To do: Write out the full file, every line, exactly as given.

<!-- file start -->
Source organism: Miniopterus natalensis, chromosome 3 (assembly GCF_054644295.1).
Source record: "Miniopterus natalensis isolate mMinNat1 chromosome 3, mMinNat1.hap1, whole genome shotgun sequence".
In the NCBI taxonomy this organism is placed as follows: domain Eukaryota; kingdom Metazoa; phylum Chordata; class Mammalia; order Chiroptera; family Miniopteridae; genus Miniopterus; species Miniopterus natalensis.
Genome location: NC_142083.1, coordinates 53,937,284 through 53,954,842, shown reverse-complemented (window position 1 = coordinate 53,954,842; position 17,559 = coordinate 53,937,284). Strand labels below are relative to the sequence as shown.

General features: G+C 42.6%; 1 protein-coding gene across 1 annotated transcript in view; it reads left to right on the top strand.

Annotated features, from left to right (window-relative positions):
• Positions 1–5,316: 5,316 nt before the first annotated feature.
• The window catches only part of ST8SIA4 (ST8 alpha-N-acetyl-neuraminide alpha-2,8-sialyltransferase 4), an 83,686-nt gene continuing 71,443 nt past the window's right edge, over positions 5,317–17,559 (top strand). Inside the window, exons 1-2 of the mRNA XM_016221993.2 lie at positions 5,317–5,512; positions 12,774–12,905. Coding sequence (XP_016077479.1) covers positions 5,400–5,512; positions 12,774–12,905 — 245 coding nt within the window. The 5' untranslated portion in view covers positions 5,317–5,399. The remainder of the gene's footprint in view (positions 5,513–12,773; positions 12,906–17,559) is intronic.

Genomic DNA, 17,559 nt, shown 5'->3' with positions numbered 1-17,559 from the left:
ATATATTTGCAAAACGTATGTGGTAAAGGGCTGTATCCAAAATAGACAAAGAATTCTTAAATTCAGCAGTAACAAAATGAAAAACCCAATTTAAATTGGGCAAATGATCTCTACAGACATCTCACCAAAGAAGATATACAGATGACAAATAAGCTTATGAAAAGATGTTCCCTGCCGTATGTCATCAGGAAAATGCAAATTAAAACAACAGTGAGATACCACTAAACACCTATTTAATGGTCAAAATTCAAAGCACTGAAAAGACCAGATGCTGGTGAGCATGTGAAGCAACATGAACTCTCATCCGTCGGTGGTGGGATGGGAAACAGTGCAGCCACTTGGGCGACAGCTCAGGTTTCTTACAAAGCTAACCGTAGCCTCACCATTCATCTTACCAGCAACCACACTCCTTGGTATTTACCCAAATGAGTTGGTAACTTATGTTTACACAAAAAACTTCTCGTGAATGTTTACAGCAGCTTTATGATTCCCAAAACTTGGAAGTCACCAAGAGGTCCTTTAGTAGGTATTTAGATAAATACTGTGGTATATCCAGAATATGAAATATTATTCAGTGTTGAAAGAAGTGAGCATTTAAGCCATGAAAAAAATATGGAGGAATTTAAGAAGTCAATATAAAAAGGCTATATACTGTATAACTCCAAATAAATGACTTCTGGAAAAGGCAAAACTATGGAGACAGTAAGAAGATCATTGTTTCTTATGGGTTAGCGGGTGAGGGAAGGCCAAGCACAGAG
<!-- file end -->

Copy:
Source organism: Miniopterus natalensis, chromosome 3 (assembly GCF_054644295.1).
Source record: "Miniopterus natalensis isolate mMinNat1 chromosome 3, mMinNat1.hap1, whole genome shotgun sequence".
In the NCBI taxonomy this organism is placed as follows: domain Eukaryota; kingdom Metazoa; phylum Chordata; class Mammalia; order Chiroptera; family Miniopteridae; genus Miniopterus; species Miniopterus natalensis.
Genome location: NC_142083.1, coordinates 53,937,284 through 53,954,842, shown reverse-complemented (window position 1 = coordinate 53,954,842; position 17,559 = coordinate 53,937,284). Strand labels below are relative to the sequence as shown.

General features: G+C 42.6%; 1 protein-coding gene across 1 annotated transcript in view; it reads left to right on the top strand.

Annotated features, from left to right (window-relative positions):
• Positions 1–5,316: 5,316 nt before the first annotated feature.
• The window catches only part of ST8SIA4 (ST8 alpha-N-acetyl-neuraminide alpha-2,8-sialyltransferase 4), an 83,686-nt gene continuing 71,443 nt past the window's right edge, over positions 5,317–17,559 (top strand). Inside the window, exons 1-2 of the mRNA XM_016221993.2 lie at positions 5,317–5,512; positions 12,774–12,905. Coding sequence (XP_016077479.1) covers positions 5,400–5,512; positions 12,774–12,905 — 245 coding nt within the window. The 5' untranslated portion in view covers positions 5,317–5,399. The remainder of the gene's footprint in view (positions 5,513–12,773; positions 12,906–17,559) is intronic.

Genomic DNA, 17,559 nt, shown 5'->3' with positions numbered 1-17,559 from the left:
ATATATTTGCAAAACGTATGTGGTAAAGGGCTGTATCCAAAATAGACAAAGAATTCTTAAATTCAGCAGTAACAAAATGAAAAACCCAATTTAAATTGGGCAAATGATCTCTACAGACATCTCACCAAAGAAGATATACAGATGACAAATAAGCTTATGAAAAGATGTTCCCTGCCGTATGTCATCAGGAAAATGCAAATTAAAACAACAGTGAGATACCACTAAACACCTATTTAATGGTCAAAATTCAAAGCACTGAAAAGACCAGATGCTGGTGAGCATGTGAAGCAACATGAACTCTCATCCGTCGGTGGTGGGATGGGAAACAGTGCAGCCACTTGGGCGACAGCTCAGGTTTCTTACAAAGCTAACCGTAGCCTCACCATTCATCTTACCAGCAACCACACTCCTTGGTATTTACCCAAATGAGTTGGTAACTTATGTTTACACAAAAAACTTCTCGTGAATGTTTACAGCAGCTTTATGATTCCCAAAACTTGGAAGTCACCAAGAGGTCCTTTAGTAGGTATTTAGATAAATACTGTGGTATATCCAGAATATGAAATATTATTCAGTGTTGAAAGAAGTGAGCATTTAAGCCATGAAAAAAATATGGAGGAATTTAAGAAGTCAATATAAAAAGGCTATATACTGTATAACTCCAAATAAATGACTTCTGGAAAAGGCAAAACTATGGAGACAGTAAGAAGATCATTGTTTCTTATGGGTTAGCGGGTGAGGGAAGGCCAAGCACAGAG